How Are You Doing?

bojack horsemen shitty depression quote

Life is not a movie.

Your life is not a movie.

No matter how much you want it to be, no matter how much you love a certain picture, no matter how you relate, that truth is going to sting.

I’ve been told this every single time I fall into a depressive state, and most recently have seen myself again, looking through a monocle and finding myself having to answer to a question that I never asked.

What does it mean not to be ready?

Then show up at a place where you’re in search of the thing you’re not ready for?

Is it all a lie?

Bojack Horseman is a show that is on Netflix, a service that I do not have at the time of this writing, but a quote hit me recently. I’ve seen the series, I’ve noticed lines on depression and reality, and it blurs so much. Scholars have even gone to bat for the narratives of depression found within Bojack Horsemen (Pabst, 2017).

I was in Seattle in 2007, when I first started reflecting on the idea of what you can tell people. I started to ask them, and it started with frustration during a day at work. A coworker asked me, and I replied asking her whether she really wanted to know or was she just being cordial. She didn’t care, she said, so I replied with, I’m doing ok, another day at work.

The one thing about depression and anxiety that I’ve noticed this year, is that I don’t always have a reason. The few people that know me on a deeper level always asked me how I felt, and I would try to answer in the classic, “I’m doing so great”, and yet, here I am questioning myself, questioning life, and wondering who really even cares. I don’t have a good reason. But maybe I am doing horrible, and who is going to ask or care?

Someone told me that I have to be that change that I want, that I have to become all things to all men in order to substantiate that return of actionable sequence. I tried that. I’m bitter about the idea, and especially this relience on the notion of “karma”. That’s NOT how it works, I tell people, and yet they assume that the law of the Buddhist principle is very cut and dry, but it’s not, it’s so much bigger and deeper, it’s not just “you do good, and it comes back to you”, and the inverse, it’s not, but hey, if a television show featuring one of my favorite pro skaters can make a living with it, why not just roll with it, right?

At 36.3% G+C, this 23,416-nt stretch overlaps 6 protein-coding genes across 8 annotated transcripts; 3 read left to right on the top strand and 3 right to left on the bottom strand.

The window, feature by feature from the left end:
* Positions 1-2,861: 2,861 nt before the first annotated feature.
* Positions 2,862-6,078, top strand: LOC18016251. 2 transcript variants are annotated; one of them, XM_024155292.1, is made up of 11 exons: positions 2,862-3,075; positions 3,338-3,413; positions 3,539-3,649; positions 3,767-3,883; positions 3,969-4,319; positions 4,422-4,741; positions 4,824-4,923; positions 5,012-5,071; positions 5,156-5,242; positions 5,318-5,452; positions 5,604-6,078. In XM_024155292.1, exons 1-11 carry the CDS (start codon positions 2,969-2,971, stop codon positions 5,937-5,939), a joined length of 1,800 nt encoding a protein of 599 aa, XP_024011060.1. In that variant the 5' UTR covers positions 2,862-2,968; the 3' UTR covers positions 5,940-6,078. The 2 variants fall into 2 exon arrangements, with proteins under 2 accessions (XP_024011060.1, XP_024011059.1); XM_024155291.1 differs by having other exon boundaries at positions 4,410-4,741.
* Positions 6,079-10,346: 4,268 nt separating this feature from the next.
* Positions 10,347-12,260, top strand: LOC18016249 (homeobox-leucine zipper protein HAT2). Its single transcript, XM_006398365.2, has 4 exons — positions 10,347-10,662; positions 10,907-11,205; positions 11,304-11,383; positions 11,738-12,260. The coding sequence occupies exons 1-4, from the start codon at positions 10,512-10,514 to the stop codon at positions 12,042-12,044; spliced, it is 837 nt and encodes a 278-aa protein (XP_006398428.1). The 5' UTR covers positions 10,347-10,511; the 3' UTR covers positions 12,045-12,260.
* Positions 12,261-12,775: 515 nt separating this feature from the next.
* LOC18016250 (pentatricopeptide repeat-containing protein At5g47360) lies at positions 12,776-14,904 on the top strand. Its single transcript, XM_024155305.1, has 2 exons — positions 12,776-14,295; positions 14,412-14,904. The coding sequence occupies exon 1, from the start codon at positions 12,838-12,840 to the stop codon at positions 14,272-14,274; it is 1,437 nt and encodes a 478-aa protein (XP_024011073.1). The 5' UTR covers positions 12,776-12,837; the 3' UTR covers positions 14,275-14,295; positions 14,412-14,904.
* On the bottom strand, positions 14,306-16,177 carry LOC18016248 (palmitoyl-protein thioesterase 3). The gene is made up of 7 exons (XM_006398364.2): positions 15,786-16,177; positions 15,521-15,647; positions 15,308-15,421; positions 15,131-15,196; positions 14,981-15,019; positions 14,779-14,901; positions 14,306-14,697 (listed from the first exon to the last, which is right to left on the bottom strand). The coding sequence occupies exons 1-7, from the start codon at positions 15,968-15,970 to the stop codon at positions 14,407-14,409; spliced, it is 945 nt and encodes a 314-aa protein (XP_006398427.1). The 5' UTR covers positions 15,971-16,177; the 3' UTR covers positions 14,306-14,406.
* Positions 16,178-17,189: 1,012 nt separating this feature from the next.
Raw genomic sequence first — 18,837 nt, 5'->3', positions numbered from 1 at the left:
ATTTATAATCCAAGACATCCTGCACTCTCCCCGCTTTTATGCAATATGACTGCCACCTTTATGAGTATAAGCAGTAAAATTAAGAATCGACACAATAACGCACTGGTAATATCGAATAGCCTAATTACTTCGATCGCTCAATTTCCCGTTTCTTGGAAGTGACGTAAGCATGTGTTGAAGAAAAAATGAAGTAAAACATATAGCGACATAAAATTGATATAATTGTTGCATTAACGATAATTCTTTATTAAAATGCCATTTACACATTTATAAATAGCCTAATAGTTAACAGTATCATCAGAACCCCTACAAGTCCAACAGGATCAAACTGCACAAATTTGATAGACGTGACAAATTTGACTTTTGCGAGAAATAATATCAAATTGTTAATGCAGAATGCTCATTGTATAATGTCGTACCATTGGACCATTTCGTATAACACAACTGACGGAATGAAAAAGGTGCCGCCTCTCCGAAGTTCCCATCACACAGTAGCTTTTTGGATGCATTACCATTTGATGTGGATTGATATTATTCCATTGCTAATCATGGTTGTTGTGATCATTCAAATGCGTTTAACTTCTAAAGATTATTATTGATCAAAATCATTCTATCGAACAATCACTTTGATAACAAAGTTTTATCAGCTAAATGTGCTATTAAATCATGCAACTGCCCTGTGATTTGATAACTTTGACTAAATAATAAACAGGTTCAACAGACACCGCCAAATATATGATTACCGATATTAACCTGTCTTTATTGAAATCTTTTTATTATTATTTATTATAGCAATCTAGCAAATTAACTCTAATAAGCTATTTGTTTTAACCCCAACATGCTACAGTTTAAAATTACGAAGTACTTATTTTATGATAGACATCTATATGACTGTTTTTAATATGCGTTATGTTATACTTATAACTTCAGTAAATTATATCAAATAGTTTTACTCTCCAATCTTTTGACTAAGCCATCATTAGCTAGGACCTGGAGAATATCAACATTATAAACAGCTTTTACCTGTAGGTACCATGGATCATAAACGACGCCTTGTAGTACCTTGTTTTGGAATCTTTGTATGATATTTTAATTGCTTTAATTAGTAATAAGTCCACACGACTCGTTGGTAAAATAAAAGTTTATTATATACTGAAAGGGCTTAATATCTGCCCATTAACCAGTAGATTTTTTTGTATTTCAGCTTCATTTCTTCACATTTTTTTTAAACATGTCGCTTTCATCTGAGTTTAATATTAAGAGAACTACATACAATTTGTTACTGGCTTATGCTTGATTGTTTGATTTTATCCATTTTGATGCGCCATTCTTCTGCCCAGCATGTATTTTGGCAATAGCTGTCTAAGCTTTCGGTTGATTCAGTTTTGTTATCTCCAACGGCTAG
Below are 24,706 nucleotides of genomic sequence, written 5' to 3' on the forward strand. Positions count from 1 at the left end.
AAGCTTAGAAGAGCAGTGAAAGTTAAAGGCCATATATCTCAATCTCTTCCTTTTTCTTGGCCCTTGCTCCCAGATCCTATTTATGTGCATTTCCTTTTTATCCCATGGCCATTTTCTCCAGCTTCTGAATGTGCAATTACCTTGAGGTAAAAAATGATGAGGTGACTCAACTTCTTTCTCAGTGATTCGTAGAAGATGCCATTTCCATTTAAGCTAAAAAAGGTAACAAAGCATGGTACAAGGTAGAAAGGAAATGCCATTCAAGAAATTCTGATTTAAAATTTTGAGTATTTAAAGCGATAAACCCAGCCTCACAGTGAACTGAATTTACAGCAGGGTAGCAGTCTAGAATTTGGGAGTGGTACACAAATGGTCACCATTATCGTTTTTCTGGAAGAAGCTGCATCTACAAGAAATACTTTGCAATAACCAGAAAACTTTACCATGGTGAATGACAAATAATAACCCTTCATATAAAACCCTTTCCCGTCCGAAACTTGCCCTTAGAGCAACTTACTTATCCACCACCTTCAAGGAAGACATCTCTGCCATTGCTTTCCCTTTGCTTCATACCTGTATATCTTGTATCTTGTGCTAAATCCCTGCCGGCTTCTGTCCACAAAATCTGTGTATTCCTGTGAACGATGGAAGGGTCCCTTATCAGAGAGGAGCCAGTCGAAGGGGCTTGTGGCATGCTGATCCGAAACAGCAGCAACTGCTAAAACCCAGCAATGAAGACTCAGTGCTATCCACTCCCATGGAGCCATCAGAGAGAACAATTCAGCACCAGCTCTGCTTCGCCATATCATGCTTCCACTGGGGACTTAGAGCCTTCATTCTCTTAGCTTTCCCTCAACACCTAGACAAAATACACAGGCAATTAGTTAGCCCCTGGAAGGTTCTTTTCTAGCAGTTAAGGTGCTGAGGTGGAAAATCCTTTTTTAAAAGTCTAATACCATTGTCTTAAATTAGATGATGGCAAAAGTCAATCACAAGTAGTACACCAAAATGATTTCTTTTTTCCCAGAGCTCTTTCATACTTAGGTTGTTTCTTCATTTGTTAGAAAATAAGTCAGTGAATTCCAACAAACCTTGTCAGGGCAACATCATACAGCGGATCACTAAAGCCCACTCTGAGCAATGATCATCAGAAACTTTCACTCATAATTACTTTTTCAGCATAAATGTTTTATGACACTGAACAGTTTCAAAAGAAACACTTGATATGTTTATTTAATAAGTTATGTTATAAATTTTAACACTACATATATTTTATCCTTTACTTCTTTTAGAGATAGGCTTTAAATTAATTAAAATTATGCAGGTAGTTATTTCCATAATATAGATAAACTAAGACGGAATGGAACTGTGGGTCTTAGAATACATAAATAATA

How is it that an animated show captures depression so well, and yet it’s encapsulated in a comedy? I reflect on movies, because they are written by people that may understand the confines of entertainment, media, and human interactivity. There are movies that speak to us, because we are human beings and visual language, literacy, and more connect us to one another, whether we are close or far, whether we are the audience or the person creatively moving the story along.

Aren’t these images, movies, and characters just exaggerations? Aren’t they entertainment for us to laugh, not to analyze? Higgs certainly thinks so, but thena gain, also speaks to the larger issue of alcoholism, depression, and the ridiculous and educational nature of realities found within animation (Higgs, 2019).

So that’s where I am today. I’m like Bojack. I’m trying to make sense of why, I’m trying to be me, and I saw someone that said they weren’t ready, in a position where they are seeking, which is odd. I thought they weren’t ready?

How are you? My friend asked. I wanted to tell her the truth. Instead, I said, “I’m doing great”, and then walked away.

I’m not great.


“A-OK” by Face to Face

Higgs, Sam. “Exaggerated images: Animation and reality.” Screen Education 93 (2019): 96.

Pabst, Kevin Alexander. “Why the Long Face? Narratives of Depression in Netflix’s BoJack Horseman.” PhD diss., Wake Forest University, 2017.

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